Mon | Feb 14, 2022 | 4:19 PM PST

It's the Monday after Super Bowl Sunday, which means everyone is sharing their favorite commercials from the big game. Every ad felt like a short film, packed with celebrities and crazy CGI—except for one that stood out in a unique way.

For 60 seconds, a colorful QR code bounced around a black screen like the old DVD player logo would. Once scanned, the QR code redirected users to Coinbase's official website. You can watch the ad below:

Coinbase is one of the largest cryptocurrency exchange platforms in the world. Following the commercial, the company announced it would be giving $15 to anyone who signed up in the next two days:

However, the ad was apparently so popular that the traffic from people scanning the QR code crashed the Coinbase website. Though the site is back up and running, the incident has sparked discussions on QR codes within the cybersecurity community.

Concerns over QR code use

QR codes have become incredibly popular over the last few years, with organizations adopting its use in a variety of ways. Most restaurants you sit down at now have QR codes on the table for digital access to the menu.

But as its popularity grew, so did the security concerns. Hank Schless, a senior manager of security solutions at Lookout, shared his thoughts on the QR ad during the Super Bowl:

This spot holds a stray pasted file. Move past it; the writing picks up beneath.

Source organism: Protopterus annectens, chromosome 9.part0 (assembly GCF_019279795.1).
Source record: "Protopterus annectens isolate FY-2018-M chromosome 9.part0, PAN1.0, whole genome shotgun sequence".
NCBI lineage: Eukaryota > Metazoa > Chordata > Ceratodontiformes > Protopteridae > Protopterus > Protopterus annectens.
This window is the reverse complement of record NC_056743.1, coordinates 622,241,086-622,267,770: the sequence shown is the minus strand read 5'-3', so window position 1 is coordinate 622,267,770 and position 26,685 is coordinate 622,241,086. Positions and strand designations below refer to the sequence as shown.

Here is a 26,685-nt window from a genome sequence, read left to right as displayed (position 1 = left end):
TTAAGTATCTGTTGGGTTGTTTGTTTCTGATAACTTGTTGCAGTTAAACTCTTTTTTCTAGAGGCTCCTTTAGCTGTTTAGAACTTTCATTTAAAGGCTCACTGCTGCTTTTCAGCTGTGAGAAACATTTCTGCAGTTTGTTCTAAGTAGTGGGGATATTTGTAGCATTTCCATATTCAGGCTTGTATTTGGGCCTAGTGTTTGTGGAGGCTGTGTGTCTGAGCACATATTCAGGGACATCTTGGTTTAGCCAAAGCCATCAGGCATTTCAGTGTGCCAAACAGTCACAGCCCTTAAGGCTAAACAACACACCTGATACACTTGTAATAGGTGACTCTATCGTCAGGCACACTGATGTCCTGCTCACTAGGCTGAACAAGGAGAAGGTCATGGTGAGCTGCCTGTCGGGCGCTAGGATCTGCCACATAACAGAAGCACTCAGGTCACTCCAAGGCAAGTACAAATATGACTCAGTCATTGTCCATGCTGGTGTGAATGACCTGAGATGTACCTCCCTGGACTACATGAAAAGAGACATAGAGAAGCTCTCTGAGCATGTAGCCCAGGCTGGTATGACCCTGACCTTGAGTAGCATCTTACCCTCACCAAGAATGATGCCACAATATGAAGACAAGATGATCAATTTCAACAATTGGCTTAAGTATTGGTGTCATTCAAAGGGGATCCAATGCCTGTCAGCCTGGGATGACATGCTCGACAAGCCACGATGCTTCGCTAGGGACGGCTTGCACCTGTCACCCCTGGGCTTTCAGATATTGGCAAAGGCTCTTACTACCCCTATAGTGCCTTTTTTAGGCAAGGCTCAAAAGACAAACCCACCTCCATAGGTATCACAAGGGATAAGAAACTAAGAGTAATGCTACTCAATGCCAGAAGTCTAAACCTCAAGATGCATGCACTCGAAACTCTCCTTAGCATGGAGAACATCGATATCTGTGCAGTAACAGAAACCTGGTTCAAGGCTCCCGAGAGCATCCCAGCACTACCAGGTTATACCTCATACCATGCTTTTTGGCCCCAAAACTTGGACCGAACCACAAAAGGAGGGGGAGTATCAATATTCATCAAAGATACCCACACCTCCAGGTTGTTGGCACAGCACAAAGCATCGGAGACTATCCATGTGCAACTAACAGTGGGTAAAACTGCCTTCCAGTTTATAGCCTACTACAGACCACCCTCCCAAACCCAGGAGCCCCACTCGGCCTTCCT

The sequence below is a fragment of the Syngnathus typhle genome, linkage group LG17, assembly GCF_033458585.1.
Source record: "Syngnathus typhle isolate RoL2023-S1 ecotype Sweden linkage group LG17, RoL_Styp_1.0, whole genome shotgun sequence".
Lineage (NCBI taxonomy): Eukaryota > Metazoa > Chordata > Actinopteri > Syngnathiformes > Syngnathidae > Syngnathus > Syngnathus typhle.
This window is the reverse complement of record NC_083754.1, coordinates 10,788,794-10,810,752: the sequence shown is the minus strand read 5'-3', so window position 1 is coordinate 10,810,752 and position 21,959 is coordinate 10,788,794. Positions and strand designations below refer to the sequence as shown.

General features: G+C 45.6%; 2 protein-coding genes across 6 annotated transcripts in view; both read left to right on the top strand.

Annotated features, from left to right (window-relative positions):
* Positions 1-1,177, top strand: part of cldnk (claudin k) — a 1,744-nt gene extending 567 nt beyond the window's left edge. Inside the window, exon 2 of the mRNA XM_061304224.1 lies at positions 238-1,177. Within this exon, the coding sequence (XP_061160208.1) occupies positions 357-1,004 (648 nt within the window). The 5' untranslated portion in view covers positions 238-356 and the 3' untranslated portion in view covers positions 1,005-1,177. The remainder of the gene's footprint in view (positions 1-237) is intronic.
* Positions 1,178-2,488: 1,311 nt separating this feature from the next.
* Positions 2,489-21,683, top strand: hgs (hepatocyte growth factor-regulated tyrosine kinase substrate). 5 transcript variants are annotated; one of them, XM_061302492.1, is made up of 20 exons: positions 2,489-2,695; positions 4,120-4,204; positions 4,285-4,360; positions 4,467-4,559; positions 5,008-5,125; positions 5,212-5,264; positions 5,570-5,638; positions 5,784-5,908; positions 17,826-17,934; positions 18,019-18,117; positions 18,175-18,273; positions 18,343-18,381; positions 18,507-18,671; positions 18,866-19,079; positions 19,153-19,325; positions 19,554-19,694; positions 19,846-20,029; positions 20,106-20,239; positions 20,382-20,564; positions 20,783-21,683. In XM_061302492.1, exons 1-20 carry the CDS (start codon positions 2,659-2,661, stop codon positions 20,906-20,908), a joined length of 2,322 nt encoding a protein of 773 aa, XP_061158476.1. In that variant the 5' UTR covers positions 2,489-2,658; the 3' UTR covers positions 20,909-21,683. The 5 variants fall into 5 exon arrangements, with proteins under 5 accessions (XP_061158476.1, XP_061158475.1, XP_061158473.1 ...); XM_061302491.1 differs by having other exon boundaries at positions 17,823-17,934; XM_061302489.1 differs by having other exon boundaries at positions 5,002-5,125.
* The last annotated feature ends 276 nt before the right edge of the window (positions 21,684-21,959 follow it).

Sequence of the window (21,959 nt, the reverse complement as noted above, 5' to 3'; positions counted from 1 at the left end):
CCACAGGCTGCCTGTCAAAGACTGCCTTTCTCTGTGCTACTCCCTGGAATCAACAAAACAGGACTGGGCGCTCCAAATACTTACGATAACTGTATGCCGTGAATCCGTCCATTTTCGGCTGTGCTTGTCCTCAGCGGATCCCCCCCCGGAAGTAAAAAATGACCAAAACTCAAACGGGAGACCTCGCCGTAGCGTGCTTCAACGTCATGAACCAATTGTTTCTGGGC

"The real risk in this situation is if someone edits the commercial and adds a malicious QR code to it, especially on social media platforms.

People will repost Super Bowl ads for weeks after the game itself, so an attacker could easily change the QR code. The ad could be reposted across social media apps and crypto forums to get people to visit a malicious webpage. That page could be a fake Coinbase login site. If this was a success, the victim could end up having their entire account drained. Attackers could also build that page to deliver a trojanized version of a crypto app.

What this ad really highlighted is the willingness of consumers to engage with QR codes. The codes are no longer mysterious images you scan, but have become a legitimate way to drive traffic to websites and apps. As these codes have become more normalized, people scan them without thinking as much and trust that their destinations are secure. 

In reality, a threat actor could just as easily build a fake login page for any website and distribute the URL via QR codes with hopes of tricking individuals into sharing their login credentials for that website. This all exemplifies the implicit trust we have in our mobile devices, and threat actors prey on that trust. In order to keep safe, it's necessary to have a mobile security app installed on your device that can mitigate the risk of phishing attacks."

The ad aired just one month after a public service announcement from the FBI, which aimed to raise awareness of malicious QR codes and how cybercriminals have been tampering with them to steal personal information from users.

The QR code also sparked tons of comments on Twitter. Some were legitimately concerned about the security of the whole thing, while others just wanted to make some jokes:

The ad also spawned some creative memes:

What was your reaction to seeing the Coinbase QR code commercial? Share it with us on Twitter @SecureWorld!